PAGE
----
Get Your Face Wet
Updated: Dec 12, 2022
If you want to learn something—a topic, an instrument, a sport, a language—how do you start?
My answer is: get your face wet.
The story goes that Michael Phelps, the great Olympian swimmer, didn't want to learn to swim when he was young because he didn't want to get his face wet. A wise swim instructor didn't throw him into the water as another might have done. Instead, she let him take his time, let him get used to the water, until he wasn't afraid to get his face wet.
It can be tempting to dive headlong into a new venture, to make a large commitment up front, and if that's your speed, and you know it works for you, go for it. But for some of us, the initial excitement quickly turns into massive intimidation, and we soon slink away.
Instead, try dabbling. Make no commitments. Buy no materials. Just try it. Take a small bite and see if you like it.
When I became interested in Go, I read that once you have learned the three or four basic rules, you should play 100 games. You will likely lose most or all 100 games, but you will get a feel for the game and learn much intuitively. After that, I suppose, further study will have a more firm place to land than without this solid experience. I was fascinated by the advice; it has changed my perspective on learning a great deal.
In his book The Art of Learning, Josh Waitzkin, the chess prodigy portrayed in "Searching for Bobby Fischer" and champion chess player and martial artist, calls this "investing in loss." When he was learning his first martial art, tai chi push hands, he was thrown to the ground dozens of times a night. He observed that those in his class who couldn't handle the embarrassment or hit to the ego that losing gave them stopped practicing with anyone better than them, and thus their growth was halted. Only those would made peace with losing over and over again gained the experience necessary to improve and, in Josh's case, become a world champion.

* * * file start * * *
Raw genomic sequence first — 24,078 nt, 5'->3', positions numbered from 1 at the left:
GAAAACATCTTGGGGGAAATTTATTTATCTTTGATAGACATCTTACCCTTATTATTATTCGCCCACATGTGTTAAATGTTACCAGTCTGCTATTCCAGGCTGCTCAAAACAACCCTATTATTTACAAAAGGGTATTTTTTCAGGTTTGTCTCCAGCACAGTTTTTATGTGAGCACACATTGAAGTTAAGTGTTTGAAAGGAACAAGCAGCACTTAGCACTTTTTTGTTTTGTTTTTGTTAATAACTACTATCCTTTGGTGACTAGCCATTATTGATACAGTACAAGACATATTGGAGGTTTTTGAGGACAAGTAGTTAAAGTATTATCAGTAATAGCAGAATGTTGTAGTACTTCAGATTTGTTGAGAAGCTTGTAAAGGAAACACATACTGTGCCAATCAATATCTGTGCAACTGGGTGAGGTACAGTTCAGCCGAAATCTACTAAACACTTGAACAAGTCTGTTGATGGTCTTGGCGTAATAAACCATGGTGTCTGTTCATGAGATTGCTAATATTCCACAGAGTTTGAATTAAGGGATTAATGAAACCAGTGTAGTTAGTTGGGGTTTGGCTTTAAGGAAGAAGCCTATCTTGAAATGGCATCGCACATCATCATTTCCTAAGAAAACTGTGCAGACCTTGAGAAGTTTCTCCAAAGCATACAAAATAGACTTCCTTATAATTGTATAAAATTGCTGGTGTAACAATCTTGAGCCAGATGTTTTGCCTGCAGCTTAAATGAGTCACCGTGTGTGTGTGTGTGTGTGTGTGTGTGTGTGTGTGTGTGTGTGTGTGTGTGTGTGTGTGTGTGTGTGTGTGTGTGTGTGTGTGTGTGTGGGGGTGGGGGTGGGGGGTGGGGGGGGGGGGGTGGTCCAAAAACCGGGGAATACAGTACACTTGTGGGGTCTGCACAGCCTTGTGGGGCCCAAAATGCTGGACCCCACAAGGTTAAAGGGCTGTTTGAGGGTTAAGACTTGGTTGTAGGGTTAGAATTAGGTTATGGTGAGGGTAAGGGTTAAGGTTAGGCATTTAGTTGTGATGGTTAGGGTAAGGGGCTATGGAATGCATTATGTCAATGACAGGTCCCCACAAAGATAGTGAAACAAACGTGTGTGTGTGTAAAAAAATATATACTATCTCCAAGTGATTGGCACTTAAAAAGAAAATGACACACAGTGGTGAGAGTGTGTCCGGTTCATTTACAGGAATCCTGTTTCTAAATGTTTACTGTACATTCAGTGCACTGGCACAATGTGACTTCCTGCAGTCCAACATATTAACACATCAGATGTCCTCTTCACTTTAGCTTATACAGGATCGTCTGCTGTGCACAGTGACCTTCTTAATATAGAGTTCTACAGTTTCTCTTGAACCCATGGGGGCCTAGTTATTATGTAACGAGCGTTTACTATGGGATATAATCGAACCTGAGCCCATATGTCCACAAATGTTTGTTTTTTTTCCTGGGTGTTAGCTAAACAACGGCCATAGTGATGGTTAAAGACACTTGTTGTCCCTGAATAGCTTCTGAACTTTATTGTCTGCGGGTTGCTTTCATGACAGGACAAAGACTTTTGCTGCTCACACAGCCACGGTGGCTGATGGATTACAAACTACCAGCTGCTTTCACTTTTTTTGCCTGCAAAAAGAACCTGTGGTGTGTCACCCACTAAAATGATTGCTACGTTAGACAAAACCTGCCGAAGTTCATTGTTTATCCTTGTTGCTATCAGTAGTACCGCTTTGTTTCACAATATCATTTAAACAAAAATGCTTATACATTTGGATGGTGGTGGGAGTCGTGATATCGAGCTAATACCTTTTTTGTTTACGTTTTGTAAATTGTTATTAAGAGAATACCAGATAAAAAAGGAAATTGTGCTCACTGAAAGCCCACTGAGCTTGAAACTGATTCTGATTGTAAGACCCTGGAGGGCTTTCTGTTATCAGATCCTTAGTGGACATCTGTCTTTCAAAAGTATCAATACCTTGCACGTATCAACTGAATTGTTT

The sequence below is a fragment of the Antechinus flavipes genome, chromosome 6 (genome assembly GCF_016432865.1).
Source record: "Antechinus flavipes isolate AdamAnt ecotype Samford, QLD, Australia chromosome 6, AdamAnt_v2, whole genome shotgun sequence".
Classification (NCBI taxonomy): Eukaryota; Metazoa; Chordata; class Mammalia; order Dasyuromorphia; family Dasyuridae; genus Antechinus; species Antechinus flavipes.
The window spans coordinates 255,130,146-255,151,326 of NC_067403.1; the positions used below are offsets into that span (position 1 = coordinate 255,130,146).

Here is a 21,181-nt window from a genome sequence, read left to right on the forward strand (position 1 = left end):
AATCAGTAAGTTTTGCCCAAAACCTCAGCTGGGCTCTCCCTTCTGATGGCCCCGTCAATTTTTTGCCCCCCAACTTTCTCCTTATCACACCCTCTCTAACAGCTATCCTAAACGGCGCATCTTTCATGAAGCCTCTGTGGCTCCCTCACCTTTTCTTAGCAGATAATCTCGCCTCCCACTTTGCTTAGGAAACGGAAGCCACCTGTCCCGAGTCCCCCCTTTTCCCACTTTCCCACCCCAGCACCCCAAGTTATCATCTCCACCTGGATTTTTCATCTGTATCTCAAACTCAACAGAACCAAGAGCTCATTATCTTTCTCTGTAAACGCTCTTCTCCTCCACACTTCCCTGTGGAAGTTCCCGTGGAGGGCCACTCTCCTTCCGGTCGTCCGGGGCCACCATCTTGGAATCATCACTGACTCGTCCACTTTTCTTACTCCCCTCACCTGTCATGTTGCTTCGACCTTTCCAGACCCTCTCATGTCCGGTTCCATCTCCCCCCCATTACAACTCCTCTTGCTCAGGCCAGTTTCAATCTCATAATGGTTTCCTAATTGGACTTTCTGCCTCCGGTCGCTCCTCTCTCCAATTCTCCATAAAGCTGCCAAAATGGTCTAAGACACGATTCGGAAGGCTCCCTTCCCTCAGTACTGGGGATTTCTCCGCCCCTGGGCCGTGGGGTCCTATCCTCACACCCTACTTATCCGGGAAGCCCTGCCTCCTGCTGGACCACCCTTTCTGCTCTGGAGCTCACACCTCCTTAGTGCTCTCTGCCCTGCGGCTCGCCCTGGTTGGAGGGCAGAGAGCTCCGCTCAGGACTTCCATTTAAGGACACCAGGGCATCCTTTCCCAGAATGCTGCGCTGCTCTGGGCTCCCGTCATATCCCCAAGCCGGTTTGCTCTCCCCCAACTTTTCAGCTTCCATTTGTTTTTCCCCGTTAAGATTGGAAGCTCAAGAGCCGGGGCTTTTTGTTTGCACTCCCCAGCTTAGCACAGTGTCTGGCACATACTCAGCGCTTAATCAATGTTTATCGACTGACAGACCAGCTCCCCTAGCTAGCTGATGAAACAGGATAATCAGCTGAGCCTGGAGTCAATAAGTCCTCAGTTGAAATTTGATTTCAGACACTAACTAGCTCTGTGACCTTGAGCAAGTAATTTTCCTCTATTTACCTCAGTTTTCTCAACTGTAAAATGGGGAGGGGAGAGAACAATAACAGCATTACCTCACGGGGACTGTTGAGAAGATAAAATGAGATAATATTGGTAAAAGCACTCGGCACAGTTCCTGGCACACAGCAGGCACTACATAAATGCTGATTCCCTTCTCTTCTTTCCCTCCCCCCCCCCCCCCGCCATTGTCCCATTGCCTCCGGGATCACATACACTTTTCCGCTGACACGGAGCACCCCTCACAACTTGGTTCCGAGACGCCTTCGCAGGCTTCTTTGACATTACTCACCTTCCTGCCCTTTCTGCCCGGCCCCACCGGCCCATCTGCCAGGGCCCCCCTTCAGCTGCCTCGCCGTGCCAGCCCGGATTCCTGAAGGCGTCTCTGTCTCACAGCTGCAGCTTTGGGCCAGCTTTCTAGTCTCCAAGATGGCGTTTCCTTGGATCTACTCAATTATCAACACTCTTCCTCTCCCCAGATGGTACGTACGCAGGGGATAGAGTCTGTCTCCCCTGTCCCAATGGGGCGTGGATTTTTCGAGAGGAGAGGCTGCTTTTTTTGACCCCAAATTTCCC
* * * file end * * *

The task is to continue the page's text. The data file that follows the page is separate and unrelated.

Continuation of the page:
Here are some ways to get your face wet:
Piano: Sit down and plunk at the keys. Play any two notes, and listen. Do they sound ill together? Try another pair. Which notes sound good together? Just play around for a while. If something sounds bad, it doesn't mean you are bad. You're just trying things and seeing what happens.
Go/chess: Play 100 games.
Language: Download Duolingo or another free language learning app and take some lessons. It's easy and fun! No need to actively try to memorize anything quite yet. Just relax, and you'll passively absorb and learn just as you did when you were a toddler.
Topic: Read a few articles online. Watch some YouTube videos. No need to construct a learning plan. Just get an overview and follow your interests from there.
Learning one of the most thrilling and satisfying experiences in life! Treat it like play and discovery, as if you are still a child, and it'll feel like play and discovery.
Thanks for reading.